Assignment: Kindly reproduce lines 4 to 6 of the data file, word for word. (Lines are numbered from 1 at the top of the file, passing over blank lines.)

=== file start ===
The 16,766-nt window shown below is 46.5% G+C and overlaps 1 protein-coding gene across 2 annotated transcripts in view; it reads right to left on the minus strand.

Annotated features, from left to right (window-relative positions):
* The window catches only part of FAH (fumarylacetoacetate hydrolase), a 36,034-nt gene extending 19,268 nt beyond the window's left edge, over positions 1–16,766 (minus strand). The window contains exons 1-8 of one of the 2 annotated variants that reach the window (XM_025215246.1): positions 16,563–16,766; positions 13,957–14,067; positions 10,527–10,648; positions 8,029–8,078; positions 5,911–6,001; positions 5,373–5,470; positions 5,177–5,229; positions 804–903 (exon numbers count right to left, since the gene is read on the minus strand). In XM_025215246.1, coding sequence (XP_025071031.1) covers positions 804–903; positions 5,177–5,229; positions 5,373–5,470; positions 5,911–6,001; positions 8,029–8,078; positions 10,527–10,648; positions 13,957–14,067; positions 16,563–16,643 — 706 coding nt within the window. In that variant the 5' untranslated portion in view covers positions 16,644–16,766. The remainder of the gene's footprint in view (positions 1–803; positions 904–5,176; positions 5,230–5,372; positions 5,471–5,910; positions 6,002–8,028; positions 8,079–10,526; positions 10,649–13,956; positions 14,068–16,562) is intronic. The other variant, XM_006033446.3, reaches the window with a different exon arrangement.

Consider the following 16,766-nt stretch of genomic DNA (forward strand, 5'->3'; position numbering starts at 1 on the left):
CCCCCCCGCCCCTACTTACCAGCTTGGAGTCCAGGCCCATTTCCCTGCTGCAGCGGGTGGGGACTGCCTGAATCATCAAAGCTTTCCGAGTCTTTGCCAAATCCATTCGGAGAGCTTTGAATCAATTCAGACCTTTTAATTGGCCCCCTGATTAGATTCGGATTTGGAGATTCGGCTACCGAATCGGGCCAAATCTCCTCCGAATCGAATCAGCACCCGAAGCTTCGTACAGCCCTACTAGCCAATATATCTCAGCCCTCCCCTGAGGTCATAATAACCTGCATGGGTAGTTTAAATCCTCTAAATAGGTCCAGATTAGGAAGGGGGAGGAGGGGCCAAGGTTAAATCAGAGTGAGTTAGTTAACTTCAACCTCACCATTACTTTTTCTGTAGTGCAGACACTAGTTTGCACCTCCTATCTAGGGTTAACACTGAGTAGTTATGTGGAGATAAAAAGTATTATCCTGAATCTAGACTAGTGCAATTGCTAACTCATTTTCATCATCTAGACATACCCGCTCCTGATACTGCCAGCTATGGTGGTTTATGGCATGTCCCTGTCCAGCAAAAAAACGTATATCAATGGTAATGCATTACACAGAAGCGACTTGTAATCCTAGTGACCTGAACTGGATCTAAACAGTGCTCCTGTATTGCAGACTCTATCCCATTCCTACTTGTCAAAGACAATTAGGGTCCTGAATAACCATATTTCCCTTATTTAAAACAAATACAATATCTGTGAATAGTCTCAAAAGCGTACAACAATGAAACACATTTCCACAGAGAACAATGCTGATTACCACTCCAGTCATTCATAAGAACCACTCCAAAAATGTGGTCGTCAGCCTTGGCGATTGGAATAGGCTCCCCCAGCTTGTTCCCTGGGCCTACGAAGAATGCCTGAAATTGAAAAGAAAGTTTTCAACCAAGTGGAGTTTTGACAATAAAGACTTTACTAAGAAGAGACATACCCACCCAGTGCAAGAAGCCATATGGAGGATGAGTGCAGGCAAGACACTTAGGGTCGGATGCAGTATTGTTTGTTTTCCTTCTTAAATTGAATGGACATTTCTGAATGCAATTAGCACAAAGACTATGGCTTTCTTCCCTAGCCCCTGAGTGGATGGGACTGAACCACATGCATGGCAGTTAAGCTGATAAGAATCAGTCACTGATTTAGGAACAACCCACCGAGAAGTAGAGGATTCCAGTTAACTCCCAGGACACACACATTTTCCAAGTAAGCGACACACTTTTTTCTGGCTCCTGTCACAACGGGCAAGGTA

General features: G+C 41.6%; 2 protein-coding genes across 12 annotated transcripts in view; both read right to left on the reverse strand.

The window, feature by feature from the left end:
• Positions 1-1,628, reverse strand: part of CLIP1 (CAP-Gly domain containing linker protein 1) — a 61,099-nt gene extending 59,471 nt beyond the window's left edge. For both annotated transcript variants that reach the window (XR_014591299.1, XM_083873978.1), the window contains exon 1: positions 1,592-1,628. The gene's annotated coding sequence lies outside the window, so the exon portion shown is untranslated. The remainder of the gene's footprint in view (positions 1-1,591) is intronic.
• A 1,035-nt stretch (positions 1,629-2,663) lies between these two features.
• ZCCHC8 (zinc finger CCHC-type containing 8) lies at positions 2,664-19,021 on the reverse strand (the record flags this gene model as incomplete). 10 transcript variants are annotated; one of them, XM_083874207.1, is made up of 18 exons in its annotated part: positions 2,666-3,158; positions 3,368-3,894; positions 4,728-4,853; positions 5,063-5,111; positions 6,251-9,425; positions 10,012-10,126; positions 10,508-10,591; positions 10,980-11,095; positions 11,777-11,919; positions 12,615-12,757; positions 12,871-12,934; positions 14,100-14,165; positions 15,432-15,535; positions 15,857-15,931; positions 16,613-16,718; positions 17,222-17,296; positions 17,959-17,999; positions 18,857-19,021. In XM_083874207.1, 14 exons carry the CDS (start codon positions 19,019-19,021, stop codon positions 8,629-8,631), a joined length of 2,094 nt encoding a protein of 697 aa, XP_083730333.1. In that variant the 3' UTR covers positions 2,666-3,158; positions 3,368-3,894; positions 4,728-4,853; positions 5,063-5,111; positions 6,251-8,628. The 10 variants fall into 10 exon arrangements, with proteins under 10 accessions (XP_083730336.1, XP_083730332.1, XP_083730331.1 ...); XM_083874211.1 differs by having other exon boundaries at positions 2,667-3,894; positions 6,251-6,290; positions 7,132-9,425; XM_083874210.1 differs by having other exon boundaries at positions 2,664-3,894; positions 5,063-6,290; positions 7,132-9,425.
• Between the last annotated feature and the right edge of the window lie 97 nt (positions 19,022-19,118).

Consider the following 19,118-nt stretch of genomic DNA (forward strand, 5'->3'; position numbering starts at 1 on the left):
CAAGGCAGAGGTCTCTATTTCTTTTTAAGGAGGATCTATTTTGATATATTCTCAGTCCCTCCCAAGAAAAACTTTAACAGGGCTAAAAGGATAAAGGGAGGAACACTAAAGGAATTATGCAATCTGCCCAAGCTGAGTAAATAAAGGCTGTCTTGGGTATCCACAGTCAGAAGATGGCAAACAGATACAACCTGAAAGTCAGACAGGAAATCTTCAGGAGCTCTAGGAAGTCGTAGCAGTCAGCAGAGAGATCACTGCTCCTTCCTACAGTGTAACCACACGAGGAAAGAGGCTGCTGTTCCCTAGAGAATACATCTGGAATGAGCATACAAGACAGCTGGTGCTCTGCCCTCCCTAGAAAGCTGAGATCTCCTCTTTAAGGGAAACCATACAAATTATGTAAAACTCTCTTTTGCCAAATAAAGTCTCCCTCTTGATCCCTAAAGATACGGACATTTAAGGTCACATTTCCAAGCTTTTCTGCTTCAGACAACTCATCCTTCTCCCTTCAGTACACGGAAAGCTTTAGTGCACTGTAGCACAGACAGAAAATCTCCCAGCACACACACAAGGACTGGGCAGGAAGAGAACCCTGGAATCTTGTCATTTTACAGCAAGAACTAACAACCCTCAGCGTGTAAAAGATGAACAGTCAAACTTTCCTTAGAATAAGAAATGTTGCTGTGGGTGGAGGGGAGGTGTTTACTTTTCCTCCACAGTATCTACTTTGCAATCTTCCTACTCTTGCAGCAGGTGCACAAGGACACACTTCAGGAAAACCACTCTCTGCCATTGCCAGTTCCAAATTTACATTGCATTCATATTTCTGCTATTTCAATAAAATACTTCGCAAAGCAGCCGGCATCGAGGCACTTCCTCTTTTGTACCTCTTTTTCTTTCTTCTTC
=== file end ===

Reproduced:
Consider the following 16,766-nt stretch of genomic DNA (forward strand, 5'->3'; position numbering starts at 1 on the left):
CCCCCCCGCCCCTACTTACCAGCTTGGAGTCCAGGCCCATTTCCCTGCTGCAGCGGGTGGGGACTGCCTGAATCATCAAAGCTTTCCGAGTCTTTGCCAAATCCATTCGGAGAGCTTTGAATCAATTCAGACCTTTTAATTGGCCCCCTGATTAGATTCGGATTTGGAGATTCGGCTACCGAATCGGGCCAAATCTCCTCCGAATCGAATCAGCACCCGAAGCTTCGTACAGCCCTACTAGCCAATATATCTCAGCCCTCCCCTGAGGTCATAATAACCTGCATGGGTAGTTTAAATCCTCTAAATAGGTCCAGATTAGGAAGGGGGAGGAGGGGCCAAGGTTAAATCAGAGTGAGTTAGTTAACTTCAACCTCACCATTACTTTTTCTGTAGTGCAGACACTAGTTTGCACCTCCTATCTAGGGTTAACACTGAGTAGTTATGTGGAGATAAAAAGTATTATCCTGAATCTAGACTAGTGCAATTGCTAACTCATTTTCATCATCTAGACATACCCGCTCCTGATACTGCCAGCTATGGTGGTTTATGGCATGTCCCTGTCCAGCAAAAAAACGTATATCAATGGTAATGCATTACACAGAAGCGACTTGTAATCCTAGTGACCTGAACTGGATCTAAACAGTGCTCCTGTATTGCAGACTCTATCCCATTCCTACTTGTCAAAGACAATTAGGGTCCTGAATAACCATATTTCCCTTATTTAAAACAAATACAATATCTGTGAATAGTCTCAAAAGCGTACAACAATGAAACACATTTCCACAGAGAACAATGCTGATTACCACTCCAGTCATTCATAAGAACCACTCCAAAAATGTGGTCGTCAGCCTTGGCGATTGGAATAGGCTCCCCCAGCTTGTTCCCTGGGCCTACGAAGAATGCCTGAAATTGAAAAGAAAGTTTTCAACCAAGTGGAGTTTTGACAATAAAGACTTTACTAAGAAGAGACATACCCACCCAGTGCAAGAAGCCATATGGAGGATGAGTGCAGGCAAGACACTTAGGGTCGGATGCAGTATTGTTTGTTTTCCTTCTTAAATTGAATGGACATTTCTGAATGCAATTAGCACAAAGACTATGGCTTTCTTCCCTAGCCCCTGAGTGGATGGGACTGAACCACATGCATGGCAGTTAAGCTGATAAGAATCAGTCACTGATTTAGGAACAACCCACCGAGAAGTAGAGGATTCCAGTTAACTCCCAGGACACACACATTTTCCAAGTAAGCGACACACTTTTTTCTGGCTCCTGTCACAACGGGCAAGGTA

General features: G+C 41.6%; 2 protein-coding genes across 12 annotated transcripts in view; both read right to left on the reverse strand.